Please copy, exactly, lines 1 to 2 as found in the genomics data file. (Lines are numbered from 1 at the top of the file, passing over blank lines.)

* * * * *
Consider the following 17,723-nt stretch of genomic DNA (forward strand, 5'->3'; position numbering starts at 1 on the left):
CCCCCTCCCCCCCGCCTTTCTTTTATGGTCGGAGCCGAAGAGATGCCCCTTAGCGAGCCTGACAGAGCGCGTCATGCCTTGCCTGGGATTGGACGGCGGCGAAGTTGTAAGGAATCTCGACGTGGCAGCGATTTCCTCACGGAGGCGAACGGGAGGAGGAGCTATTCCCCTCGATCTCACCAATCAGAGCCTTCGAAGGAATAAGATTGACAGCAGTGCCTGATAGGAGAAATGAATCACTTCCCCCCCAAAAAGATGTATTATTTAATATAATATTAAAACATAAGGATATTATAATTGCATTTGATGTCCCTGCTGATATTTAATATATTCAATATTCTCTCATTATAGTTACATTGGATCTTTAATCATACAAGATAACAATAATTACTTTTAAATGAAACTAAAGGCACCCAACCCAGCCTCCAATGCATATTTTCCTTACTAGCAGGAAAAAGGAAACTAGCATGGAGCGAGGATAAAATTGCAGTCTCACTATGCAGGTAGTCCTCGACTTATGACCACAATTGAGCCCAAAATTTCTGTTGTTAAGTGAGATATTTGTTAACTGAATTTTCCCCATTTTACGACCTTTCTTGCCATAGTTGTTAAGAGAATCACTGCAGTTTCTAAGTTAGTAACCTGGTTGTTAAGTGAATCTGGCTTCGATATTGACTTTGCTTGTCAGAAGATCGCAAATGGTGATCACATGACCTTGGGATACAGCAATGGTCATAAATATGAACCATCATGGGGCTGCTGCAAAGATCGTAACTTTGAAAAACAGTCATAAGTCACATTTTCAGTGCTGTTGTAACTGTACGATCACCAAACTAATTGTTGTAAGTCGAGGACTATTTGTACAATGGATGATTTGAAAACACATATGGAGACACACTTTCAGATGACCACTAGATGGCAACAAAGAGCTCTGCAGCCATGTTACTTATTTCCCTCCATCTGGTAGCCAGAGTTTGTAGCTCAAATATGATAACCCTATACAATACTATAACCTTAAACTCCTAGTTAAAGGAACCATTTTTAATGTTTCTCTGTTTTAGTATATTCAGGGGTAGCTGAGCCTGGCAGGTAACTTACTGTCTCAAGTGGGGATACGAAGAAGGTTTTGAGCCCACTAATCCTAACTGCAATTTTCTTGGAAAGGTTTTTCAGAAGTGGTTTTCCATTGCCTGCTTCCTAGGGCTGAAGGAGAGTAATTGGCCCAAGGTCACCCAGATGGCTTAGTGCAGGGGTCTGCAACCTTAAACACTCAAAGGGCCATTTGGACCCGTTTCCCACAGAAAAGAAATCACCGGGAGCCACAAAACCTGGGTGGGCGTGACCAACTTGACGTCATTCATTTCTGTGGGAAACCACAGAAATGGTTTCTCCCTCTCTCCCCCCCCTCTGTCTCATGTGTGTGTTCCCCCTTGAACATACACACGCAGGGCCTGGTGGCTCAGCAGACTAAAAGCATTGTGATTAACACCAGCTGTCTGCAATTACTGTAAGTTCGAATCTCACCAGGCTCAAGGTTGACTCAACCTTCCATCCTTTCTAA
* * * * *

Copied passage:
Consider the following 17,723-nt stretch of genomic DNA (forward strand, 5'->3'; position numbering starts at 1 on the left):
CCCCCTCCCCCCCGCCTTTCTTTTATGGTCGGAGCCGAAGAGATGCCCCTTAGCGAGCCTGACAGAGCGCGTCATGCCTTGCCTGGGATTGGACGGCGGCGAAGTTGTAAGGAATCTCGACGTGGCAGCGATTTCCTCACGGAGGCGAACGGGAGGAGGAGCTATTCCCCTCGATCTCACCAATCAGAGCCTTCGAAGGAATAAGATTGACAGCAGTGCCTGATAGGAGAAATGAATCACTTCCCCCCCAAAAAGATGTATTATTTAATATAATATTAAAACATAAGGATATTATAATTGCATTTGATGTCCCTGCTGATATTTAATATATTCAATATTCTCTCATTATAGTTACATTGGATCTTTAATCATACAAGATAACAATAATTACTTTTAAATGAAACTAAAGGCACCCAACCCAGCCTCCAATGCATATTTTCCTTACTAGCAGGAAAAAGGAAACTAGCATGGAGCGAGGATAAAATTGCAGTCTCACTATGCAGGTAGTCCTCGACTTATGACCACAATTGAGCCCAAAATTTCTGTTGTTAAGTGAGATATTTGTTAACTGAATTTTCCCCATTTTACGACCTTTCTTGCCATAGTTGTTAAGAGAATCACTGCAGTTTCTAAGTTAGTAACCTGGTTGTTAAGTGAATCTGGCTTCGATATTGACTTTGCTTGTCAGAAGATCGCAAATGGTGATCACATGACCTTGGGATACAGCAATGGTCATAAATATGAACCATCATGGGGCTGCTGCAAAGATCGTAACTTTGAAAAACAGTCATAAGTCACATTTTCAGTGCTGTTGTAACTGTACGATCACCAAACTAATTGTTGTAAGTCGAGGACTATTTGTACAATGGATGATTTGAAAACACATATGGAGACACACTTTCAGATGACCACTAGATGGCAACAAAGAGCTCTGCAGCCATGTTACTTATTTCCCTCCATCTGGTAGCCAGAGTTTGTAGCTCAAATATGATAACCCTATACAATACTATAACCTTAAACTCCTAGTTAAAGGAACCATTTTTAATGTTTCTCTGTTTTAGTATATTCAGGGGTAGCTGAGCCTGGCAGGTAACTTACTGTCTCAAGTGGGGATACGAAGAAGGTTTTGAGCCCACTAATCCTAACTGCAATTTTCTTGGAAAGGTTTTTCAGAAGTGGTTTTCCATTGCCTGCTTCCTAGGGCTGAAGGAGAGTAATTGGCCCAAGGTCACCCAGATGGCTTAGTGCAGGGGTCTGCAACCTTAAACACTCAAAGGGCCATTTGGACCCGTTTCCCACAGAAAAGAAATCACCGGGAGCCACAAAACCTGGGTGGGCGTGACCAACTTGACGTCATTCATTTCTGTGGGAAACCACAGAAATGGTTTCTCCCTCTCTCCCCCCCCTCTGTCTCATGTGTGTGTTCCCCCTTGAACATACACACGCAGGGCCTGGTGGCTCAGCAGACTAAAAGCATTGTGATTAACACCAGCTGTCTGCAATTACTGTAAGTTCGAATCTCACCAGGCTCAAGGTTGACTCAACCTTCCATCCTTTCTAA